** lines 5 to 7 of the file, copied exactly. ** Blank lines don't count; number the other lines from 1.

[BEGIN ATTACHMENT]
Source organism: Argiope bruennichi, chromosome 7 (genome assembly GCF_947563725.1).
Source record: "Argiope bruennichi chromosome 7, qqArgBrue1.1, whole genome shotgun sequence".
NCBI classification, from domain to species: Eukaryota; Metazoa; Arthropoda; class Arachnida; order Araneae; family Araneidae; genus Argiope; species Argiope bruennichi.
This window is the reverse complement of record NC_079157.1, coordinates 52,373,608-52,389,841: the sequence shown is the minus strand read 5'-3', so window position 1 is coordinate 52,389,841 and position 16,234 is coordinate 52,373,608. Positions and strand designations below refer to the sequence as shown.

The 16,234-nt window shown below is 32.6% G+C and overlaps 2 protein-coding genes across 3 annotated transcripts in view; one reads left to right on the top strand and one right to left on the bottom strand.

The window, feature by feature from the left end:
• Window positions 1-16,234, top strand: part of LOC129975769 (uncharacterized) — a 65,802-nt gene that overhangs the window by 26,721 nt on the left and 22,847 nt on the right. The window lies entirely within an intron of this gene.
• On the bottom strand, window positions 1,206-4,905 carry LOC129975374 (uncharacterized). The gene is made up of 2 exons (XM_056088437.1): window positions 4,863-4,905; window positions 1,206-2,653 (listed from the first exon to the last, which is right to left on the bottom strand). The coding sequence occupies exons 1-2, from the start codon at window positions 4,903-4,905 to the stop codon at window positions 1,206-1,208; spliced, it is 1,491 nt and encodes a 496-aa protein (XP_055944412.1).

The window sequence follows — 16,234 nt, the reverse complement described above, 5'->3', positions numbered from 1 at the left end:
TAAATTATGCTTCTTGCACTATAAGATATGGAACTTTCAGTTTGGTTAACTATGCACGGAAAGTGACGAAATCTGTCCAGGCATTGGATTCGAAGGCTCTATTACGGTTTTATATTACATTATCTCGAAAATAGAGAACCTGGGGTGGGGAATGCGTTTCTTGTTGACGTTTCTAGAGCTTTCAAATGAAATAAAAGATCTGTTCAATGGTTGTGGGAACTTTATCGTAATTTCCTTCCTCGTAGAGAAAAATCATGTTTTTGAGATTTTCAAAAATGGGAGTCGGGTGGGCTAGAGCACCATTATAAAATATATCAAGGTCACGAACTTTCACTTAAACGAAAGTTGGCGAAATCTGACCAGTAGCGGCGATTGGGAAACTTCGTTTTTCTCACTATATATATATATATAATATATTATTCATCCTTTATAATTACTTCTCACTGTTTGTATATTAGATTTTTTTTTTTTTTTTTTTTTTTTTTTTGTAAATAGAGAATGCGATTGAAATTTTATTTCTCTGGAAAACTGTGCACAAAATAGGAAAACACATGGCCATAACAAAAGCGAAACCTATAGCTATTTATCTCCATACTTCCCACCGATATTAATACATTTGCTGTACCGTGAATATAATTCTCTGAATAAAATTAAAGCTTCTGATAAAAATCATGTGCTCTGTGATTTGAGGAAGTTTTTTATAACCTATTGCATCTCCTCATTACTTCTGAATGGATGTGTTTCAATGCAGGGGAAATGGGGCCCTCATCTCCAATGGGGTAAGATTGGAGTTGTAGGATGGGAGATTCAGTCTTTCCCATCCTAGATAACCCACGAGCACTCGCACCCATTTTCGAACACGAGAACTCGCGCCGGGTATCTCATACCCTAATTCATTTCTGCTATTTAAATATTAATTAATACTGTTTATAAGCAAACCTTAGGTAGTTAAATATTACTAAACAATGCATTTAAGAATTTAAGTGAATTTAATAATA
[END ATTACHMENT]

The 16,234-nt window shown below is 32.6% G+C and overlaps 2 protein-coding genes across 3 annotated transcripts in view; one reads left to right on the top strand and one right to left on the bottom strand.

The window, feature by feature from the left end:
• Window positions 1-16,234, top strand: part of LOC129975769 (uncharacterized) — a 65,802-nt gene that overhangs the window by 26,721 nt on the left and 22,847 nt on the right. The window lies entirely within an intron of this gene.